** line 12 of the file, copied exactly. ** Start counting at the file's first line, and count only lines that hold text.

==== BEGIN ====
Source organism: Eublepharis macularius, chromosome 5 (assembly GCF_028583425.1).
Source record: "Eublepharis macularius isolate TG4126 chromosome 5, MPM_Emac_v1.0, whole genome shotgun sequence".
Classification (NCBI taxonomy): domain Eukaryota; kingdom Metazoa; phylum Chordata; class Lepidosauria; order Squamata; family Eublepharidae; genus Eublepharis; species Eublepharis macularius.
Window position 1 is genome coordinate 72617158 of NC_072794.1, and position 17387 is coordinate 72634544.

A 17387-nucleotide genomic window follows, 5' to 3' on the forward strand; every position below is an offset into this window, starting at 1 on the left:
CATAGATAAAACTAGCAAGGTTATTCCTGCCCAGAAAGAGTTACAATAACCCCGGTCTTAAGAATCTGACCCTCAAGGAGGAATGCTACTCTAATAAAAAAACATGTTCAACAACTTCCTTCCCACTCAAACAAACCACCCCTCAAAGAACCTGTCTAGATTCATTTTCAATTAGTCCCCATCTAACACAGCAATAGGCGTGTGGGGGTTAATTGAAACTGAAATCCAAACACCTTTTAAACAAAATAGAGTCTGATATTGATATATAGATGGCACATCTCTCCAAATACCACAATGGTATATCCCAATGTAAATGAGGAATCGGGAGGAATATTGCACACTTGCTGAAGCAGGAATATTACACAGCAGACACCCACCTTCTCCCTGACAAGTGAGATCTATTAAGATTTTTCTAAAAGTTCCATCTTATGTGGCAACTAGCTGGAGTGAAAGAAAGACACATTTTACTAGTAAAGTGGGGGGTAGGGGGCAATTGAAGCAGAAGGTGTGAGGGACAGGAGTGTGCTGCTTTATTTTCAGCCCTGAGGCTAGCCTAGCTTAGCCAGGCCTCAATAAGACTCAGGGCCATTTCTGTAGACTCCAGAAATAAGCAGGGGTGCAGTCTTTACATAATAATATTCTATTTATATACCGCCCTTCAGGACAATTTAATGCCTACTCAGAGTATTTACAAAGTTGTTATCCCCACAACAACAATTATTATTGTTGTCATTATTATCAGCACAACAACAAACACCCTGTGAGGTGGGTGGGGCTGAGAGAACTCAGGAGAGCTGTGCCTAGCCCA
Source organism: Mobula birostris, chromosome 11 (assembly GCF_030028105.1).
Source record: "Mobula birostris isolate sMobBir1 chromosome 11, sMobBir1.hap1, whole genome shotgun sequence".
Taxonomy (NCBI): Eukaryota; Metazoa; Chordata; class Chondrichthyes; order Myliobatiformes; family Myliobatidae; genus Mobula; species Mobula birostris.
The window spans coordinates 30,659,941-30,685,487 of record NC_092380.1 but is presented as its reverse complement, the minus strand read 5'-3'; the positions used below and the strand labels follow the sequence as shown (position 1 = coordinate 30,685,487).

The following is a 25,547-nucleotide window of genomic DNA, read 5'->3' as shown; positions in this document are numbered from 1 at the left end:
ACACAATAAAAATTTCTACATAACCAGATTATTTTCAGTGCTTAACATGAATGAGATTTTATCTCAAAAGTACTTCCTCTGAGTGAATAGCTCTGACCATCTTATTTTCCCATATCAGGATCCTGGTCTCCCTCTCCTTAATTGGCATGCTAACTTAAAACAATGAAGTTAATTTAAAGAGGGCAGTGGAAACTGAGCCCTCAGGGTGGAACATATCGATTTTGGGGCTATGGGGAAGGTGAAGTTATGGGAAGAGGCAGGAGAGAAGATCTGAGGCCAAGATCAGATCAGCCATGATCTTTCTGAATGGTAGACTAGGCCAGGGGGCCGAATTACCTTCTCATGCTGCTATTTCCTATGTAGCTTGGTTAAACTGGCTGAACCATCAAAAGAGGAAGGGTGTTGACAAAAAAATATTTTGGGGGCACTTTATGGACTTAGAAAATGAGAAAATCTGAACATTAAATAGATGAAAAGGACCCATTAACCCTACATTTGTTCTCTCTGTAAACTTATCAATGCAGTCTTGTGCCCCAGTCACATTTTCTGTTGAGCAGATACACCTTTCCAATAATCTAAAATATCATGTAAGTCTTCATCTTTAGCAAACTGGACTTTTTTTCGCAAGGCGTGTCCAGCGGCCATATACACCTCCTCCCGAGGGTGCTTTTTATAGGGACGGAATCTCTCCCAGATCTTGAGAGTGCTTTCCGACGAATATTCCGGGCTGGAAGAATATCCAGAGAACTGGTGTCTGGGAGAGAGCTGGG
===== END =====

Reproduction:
ACACAATAAAAATTTCTACATAACCAGATTATTTTCAGTGCTTAACATGAATGAGATTTTATCTCAAAAGTACTTCCTCTGAGTGAATAGCTCTGACCATCTTATTTTCCCATATCAGGATCCTGGTCTCCCTCTCCTTAATTGGCATGCTAACTTAAAACAATGAAGTTAATTTAAAGAGGGCAGTGGAAACTGAGCCCTCAGGGTGGAACATATCGATTTTGGGGCTATGGGGAAGGTGAAGTTATGGGAAGAGGCAGGAGAGAAGATCTGAGGCCAAGATCAGATCAGCCATGATCTTTCTGAATGGTAGACTAGGCCAGGGGGCCGAATTACCTTCTCATGCTGCTATTTCCTATGTAGCTTGGTTAAACTGGCTGAACCATCAAAAGAGGAAGGGTGTTGACAAAAAAATATTTTGGGGGCACTTTATGGACTTAGAAAATGAGAAAATCTGAACATTAAATAGATGAAAAGGACCCATTAACCCTACATTTGTTCTCTCTGTAAACTTATCAATGCAGTCTTGTGCCCCAGTCACATTTTCTGTTGAGCAGATACACCTTTCCAATAATCTAAAATATCATGTAAGTCTTCATCTTTAGCAAACTGGACTTTTTTTCGCAAGGCGTGTCCAGCGGCCATATACACCTCCTCCCGAGGGTGCTTTTTATAGGGACGGAATCTCTCCCAGATCTTGAGAGTGCTTTCCGACGAATATTCCGGGCTGGAAGAATATCCAGAGAACTGGTGTCTGGGAGAGAGCTGGG